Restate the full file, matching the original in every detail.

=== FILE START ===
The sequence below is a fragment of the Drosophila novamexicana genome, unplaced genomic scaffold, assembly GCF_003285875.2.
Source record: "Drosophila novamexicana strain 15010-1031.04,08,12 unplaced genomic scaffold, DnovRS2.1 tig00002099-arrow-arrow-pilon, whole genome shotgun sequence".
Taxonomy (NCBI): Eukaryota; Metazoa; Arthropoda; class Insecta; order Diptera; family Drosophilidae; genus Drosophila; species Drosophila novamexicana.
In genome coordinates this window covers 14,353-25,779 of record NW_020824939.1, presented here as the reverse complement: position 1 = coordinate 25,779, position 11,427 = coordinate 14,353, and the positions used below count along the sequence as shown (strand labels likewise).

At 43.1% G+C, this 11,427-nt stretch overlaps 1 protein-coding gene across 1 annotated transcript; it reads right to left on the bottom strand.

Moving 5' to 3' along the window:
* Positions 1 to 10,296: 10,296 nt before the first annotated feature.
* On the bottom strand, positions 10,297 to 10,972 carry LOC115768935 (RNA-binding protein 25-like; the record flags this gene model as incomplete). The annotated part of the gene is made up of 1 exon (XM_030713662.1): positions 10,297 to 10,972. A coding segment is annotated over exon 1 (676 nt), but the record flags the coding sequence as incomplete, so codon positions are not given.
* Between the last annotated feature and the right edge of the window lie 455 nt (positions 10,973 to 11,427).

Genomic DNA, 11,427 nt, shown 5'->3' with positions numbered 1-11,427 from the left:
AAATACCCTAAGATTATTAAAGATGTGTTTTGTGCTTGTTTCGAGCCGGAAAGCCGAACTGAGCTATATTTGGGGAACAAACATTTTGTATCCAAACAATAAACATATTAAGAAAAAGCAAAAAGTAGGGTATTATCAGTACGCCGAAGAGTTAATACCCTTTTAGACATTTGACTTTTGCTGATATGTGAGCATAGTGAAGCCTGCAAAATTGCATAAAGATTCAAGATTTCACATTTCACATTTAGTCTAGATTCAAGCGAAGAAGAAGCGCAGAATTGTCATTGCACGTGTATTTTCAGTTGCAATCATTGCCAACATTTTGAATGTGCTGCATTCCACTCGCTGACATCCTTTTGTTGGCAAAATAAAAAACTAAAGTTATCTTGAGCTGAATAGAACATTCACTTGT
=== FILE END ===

The sequence below is a fragment of the Drosophila novamexicana genome, unplaced genomic scaffold, assembly GCF_003285875.2.
Source record: "Drosophila novamexicana strain 15010-1031.04,08,12 unplaced genomic scaffold, DnovRS2.1 tig00002099-arrow-arrow-pilon, whole genome shotgun sequence".
Taxonomy (NCBI): Eukaryota; Metazoa; Arthropoda; class Insecta; order Diptera; family Drosophilidae; genus Drosophila; species Drosophila novamexicana.
In genome coordinates this window covers 14,353-25,779 of record NW_020824939.1, presented here as the reverse complement: position 1 = coordinate 25,779, position 11,427 = coordinate 14,353, and the positions used below count along the sequence as shown (strand labels likewise).

At 43.1% G+C, this 11,427-nt stretch overlaps 1 protein-coding gene across 1 annotated transcript; it reads right to left on the bottom strand.

Moving 5' to 3' along the window:
* Positions 1 to 10,296: 10,296 nt before the first annotated feature.
* On the bottom strand, positions 10,297 to 10,972 carry LOC115768935 (RNA-binding protein 25-like; the record flags this gene model as incomplete). The annotated part of the gene is made up of 1 exon (XM_030713662.1): positions 10,297 to 10,972. A coding segment is annotated over exon 1 (676 nt), but the record flags the coding sequence as incomplete, so codon positions are not given.
* Between the last annotated feature and the right edge of the window lie 455 nt (positions 10,973 to 11,427).

Genomic DNA, 11,427 nt, shown 5'->3' with positions numbered 1-11,427 from the left:
AAATACCCTAAGATTATTAAAGATGTGTTTTGTGCTTGTTTCGAGCCGGAAAGCCGAACTGAGCTATATTTGGGGAACAAACATTTTGTATCCAAACAATAAACATATTAAGAAAAAGCAAAAAGTAGGGTATTATCAGTACGCCGAAGAGTTAATACCCTTTTAGACATTTGACTTTTGCTGATATGTGAGCATAGTGAAGCCTGCAAAATTGCATAAAGATTCAAGATTTCACATTTCACATTTAGTCTAGATTCAAGCGAAGAAGAAGCGCAGAATTGTCATTGCACGTGTATTTTCAGTTGCAATCATTGCCAACATTTTGAATGTGCTGCATTCCACTCGCTGACATCCTTTTGTTGGCAAAATAAAAAACTAAAGTTATCTTGAGCTGAATAGAACATTCACTTGT